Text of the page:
Activist, Ramon Gaskin, has drawn attention to a troubling disparity between the Petroleum Act and the Production Sharing Agreement (PSA) which governs the Stabroek Block.
During a forum at the Critchlow Labour College last Thursday, the Accountant said that the problem with the royalty provision in the Contract is in how it is payable.
The PSA states that the Contractor shall pay a Royalty on the Petroleum “produced and sold”. The provision allows the Contractor to take as much from the production as is needed for its operations, in terms of fuel and transportation.
On the other hand, Article 45 of the Petroleum (Exploration and Production) Act, states that “Subject to this Act, the holder of a petroleum production licence shall, in accordance with his licence and this Act, pay to the Government royalty in respect of petroleum obtained by him in the production area to which the licence relates.”
“So there’s a difference between the agreement and the Act, on this question of how royalty is to be charged. The Act is clear. They used the verb ‘obtained’. If you obtain it, you pay,” Gaskin stated, during Thursday’s forum.
He said that the stipulation in the agreement about royalty being paid only on what is produced and sold is problematic.
The difference between the Act and the PSA is striking. Further, the royalty has been a point of controversy ever since it became public knowledge. It has been criticised for being way below the industry average.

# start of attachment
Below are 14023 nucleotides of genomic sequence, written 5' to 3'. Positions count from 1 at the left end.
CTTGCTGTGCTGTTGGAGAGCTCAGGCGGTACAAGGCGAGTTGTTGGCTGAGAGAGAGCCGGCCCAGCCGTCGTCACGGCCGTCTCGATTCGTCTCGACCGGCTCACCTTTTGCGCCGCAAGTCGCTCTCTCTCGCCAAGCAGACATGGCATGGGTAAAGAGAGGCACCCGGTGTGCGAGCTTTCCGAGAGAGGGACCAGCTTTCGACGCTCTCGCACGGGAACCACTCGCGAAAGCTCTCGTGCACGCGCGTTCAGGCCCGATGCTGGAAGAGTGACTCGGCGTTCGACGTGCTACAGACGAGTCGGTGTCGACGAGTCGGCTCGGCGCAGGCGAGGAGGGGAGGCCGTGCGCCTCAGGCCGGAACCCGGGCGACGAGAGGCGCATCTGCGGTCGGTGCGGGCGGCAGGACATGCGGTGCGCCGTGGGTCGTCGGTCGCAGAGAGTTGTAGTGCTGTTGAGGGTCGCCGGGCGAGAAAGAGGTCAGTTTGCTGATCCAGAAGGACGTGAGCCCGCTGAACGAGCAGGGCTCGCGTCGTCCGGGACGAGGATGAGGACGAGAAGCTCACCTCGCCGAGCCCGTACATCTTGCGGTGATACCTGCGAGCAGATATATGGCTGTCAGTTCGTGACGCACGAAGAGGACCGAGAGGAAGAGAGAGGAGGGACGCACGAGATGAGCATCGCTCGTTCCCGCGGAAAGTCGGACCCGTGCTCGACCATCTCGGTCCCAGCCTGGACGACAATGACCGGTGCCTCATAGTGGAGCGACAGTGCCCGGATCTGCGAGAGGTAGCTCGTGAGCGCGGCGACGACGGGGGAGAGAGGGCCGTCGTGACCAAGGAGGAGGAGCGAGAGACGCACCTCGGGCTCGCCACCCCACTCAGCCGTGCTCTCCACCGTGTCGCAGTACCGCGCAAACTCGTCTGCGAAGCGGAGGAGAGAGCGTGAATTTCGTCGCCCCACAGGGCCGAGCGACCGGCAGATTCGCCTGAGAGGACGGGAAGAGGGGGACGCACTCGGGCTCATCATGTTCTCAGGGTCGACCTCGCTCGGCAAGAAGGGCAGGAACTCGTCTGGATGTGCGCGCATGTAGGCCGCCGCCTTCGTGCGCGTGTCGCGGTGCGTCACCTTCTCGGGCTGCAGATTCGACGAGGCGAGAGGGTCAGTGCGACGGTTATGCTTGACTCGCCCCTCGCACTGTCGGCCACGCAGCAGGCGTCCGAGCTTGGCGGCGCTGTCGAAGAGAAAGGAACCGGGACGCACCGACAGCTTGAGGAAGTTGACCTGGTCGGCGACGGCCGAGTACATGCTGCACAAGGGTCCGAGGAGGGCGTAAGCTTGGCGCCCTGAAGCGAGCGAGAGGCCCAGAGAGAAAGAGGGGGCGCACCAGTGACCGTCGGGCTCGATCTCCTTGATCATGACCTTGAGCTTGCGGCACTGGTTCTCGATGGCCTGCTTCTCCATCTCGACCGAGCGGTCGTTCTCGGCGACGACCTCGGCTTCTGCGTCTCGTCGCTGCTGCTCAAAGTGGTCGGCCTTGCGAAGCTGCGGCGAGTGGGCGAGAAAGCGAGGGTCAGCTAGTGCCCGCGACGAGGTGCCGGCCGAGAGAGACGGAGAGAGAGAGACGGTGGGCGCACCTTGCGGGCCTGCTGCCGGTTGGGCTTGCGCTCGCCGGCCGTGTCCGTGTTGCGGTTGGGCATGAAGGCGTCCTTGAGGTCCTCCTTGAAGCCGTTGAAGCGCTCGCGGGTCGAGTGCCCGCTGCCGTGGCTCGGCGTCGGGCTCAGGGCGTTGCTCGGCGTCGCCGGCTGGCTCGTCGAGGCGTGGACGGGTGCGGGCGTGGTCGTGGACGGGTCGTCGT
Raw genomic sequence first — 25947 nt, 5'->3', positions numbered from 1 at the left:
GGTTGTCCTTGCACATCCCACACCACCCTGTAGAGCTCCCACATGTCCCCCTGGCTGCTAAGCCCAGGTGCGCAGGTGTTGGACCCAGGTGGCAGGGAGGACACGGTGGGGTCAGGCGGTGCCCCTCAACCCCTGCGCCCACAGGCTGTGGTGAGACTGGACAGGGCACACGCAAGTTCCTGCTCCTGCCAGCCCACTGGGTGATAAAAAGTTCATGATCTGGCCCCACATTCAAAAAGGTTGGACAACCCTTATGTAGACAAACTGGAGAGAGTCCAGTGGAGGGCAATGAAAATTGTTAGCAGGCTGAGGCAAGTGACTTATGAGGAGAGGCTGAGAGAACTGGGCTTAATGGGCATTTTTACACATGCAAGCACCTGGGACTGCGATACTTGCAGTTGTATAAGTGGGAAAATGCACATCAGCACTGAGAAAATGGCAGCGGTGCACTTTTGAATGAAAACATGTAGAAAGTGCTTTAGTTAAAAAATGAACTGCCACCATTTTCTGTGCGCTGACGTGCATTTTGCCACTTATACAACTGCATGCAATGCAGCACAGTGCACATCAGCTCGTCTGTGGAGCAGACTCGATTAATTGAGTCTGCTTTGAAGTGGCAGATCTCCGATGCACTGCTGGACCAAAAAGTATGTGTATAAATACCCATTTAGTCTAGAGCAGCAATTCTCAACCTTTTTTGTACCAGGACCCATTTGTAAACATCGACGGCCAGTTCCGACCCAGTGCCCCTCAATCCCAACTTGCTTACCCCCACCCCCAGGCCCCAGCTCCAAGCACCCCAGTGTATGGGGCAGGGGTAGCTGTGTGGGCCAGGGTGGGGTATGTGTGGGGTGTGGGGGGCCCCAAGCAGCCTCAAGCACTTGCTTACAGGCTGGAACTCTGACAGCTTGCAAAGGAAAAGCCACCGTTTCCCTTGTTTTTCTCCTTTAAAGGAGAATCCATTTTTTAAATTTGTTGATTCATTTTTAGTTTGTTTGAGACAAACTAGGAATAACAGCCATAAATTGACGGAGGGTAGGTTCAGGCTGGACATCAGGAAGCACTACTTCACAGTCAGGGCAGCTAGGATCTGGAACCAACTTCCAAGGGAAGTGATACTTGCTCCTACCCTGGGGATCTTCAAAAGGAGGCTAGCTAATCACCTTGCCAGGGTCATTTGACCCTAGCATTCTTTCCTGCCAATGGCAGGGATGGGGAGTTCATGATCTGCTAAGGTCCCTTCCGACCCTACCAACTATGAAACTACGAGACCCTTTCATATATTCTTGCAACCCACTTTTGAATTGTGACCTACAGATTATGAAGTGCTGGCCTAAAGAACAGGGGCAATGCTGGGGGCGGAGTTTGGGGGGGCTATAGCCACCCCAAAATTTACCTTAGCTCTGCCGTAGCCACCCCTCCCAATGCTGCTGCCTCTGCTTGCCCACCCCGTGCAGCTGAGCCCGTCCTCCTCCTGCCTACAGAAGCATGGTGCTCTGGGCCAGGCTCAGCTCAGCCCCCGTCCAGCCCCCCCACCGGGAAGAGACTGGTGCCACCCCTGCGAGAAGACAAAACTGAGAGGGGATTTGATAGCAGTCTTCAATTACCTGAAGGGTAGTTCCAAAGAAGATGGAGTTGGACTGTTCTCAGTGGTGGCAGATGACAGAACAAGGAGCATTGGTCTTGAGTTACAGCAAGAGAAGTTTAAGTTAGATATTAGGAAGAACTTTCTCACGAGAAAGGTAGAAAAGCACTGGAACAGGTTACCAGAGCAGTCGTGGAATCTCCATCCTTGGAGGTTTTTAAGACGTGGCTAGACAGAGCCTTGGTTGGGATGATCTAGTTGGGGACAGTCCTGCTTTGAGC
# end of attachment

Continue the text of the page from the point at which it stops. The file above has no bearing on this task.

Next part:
Fred Collins of the Transparency International Guyana Institute (TIGI), who presented at the same forum, described breaches by this PSA as biblical, and urged that the provisions of it be “regularized”. He stressed that all provisions of the contract must be brought into conformity with the law.
It should be noted that Article 27 of the same agreement, titled ‘Applicable Law’ states “This Agreement shall be governed by, interpreted and construed in accordance with the laws of the Cooperative Republic of Guyana, and, consistent with such rules of international law as may be applicable or appropriate, including the generally accepted customs and usages of the international petroleum industry.”
Attorney-at-Law, Christopher Ram, concurs with Gaskin’s assertion that there is an inconsistency between the Act’s definition of royalty, and that of the PSA.
Speaking to Kaieteur News, Ram said that it is important to note that the law takes precedence over the agreement. He stressed that Minister Trotman is not permitted to enter into an agreement that is inconsistent with the law, and that if that is found to be the case, the inconsistency must be struck down.
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